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Power: Bill Designed To Ease Financial Pressure On Victims

Fuseworks Media
Fuseworks Media
Simon Power
Simon Power

A bill designed to ease the financial pressure on victims of crime attending coronial inquests and parole hearings received its second reading in Parliament today.

The Legal Services Amendment Bill amends the Legal Services Act 2000.

Justice Minister Simon Power said the bill would ensure that victims of crime involved in coronial inquests and parole hearings would not be subject to financial eligibility tests, or need to repay legal aid grants when they need to be represented by a lawyer.

"This Government realises that the needs of victims are of crucial importance.

"It's unacceptable that in the rare cases where victims of crime need legal representation at coronial inquests and parole hearings, they should have to deal with the stress of the possibility of repayments being required," Mr Power said.

"We are moving to ensure victims don't find themselves in situations like the one Karl Kuchenbecker's partner found herself in when she received a letter from the Legal Services Agency asking her to repay $19,000 in legal aid for the inquest into his death.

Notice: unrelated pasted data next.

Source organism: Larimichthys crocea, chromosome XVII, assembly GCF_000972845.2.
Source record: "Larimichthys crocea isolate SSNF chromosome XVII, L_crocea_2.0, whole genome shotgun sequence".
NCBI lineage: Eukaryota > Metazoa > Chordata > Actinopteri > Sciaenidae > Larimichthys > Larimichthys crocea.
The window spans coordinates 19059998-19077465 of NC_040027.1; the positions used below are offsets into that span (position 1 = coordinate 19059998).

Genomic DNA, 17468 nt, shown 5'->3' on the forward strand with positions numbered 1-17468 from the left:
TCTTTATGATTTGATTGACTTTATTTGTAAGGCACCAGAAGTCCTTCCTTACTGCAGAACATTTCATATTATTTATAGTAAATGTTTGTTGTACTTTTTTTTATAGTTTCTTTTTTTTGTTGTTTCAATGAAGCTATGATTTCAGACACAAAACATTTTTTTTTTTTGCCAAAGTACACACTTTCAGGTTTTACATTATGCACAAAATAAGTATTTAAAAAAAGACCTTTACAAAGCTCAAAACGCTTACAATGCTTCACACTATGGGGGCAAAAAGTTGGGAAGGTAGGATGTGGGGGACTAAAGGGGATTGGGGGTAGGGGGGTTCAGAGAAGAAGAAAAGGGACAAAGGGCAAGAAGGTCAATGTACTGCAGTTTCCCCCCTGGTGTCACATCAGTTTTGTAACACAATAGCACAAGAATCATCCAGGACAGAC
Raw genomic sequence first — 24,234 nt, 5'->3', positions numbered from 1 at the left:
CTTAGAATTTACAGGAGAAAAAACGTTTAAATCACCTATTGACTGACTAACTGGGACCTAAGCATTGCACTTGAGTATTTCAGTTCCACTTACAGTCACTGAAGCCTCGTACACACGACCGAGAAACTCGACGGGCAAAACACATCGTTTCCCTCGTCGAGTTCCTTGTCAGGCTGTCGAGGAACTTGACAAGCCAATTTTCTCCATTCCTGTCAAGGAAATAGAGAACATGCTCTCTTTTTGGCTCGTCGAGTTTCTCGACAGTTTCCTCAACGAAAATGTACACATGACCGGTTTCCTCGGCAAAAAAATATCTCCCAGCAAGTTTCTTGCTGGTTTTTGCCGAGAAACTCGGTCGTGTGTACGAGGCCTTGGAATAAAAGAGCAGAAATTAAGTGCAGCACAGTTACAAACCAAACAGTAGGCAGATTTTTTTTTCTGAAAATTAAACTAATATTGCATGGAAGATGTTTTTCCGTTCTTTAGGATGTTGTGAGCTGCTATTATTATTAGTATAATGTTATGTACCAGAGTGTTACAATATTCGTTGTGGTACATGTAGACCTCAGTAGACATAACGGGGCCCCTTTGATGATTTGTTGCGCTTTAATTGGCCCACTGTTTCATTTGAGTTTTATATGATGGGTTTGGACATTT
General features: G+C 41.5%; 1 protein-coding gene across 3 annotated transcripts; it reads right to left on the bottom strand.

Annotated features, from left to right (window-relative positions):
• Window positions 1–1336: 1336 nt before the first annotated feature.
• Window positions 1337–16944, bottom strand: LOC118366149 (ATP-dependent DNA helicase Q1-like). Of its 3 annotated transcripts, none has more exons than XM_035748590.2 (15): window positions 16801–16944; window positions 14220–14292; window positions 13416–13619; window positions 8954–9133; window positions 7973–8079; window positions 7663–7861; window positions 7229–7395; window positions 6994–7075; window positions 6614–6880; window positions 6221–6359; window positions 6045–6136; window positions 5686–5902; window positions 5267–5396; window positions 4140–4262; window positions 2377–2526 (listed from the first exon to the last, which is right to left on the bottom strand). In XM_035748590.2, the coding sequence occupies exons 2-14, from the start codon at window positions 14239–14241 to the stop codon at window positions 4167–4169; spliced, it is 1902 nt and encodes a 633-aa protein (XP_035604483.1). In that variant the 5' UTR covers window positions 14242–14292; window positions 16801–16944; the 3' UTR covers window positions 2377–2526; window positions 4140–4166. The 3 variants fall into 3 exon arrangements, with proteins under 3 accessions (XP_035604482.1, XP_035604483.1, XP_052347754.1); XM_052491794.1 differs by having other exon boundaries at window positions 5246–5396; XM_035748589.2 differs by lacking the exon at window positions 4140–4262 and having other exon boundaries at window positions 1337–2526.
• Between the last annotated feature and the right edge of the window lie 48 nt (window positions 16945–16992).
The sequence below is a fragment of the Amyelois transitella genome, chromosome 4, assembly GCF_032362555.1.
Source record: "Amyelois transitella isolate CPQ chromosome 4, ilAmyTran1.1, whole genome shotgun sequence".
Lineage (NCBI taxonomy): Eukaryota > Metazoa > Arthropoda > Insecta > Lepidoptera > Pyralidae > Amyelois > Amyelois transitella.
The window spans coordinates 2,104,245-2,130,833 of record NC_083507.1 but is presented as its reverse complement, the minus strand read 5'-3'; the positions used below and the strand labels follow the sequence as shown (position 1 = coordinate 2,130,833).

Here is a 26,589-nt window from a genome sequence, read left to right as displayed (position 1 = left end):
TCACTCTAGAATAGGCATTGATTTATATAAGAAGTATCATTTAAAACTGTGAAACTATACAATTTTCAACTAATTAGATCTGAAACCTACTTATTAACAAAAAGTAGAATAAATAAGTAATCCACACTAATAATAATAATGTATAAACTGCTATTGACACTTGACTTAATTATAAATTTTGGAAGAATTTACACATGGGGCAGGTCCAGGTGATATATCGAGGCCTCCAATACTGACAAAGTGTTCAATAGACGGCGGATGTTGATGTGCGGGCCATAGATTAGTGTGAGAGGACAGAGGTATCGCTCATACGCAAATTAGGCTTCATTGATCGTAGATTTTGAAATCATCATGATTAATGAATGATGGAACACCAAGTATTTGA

"Karl Kuchenbecker was murdered by Graeme Burton, and the letter re-victimised his partner at an already painful time."

Under the bill, the Legal Services Agency will be able to decide at any time during the proceedings not to recover legal aid debt.

"This will give victims increased certainty because it will no longer be necessary to wait until the end of proceedings to take this action."

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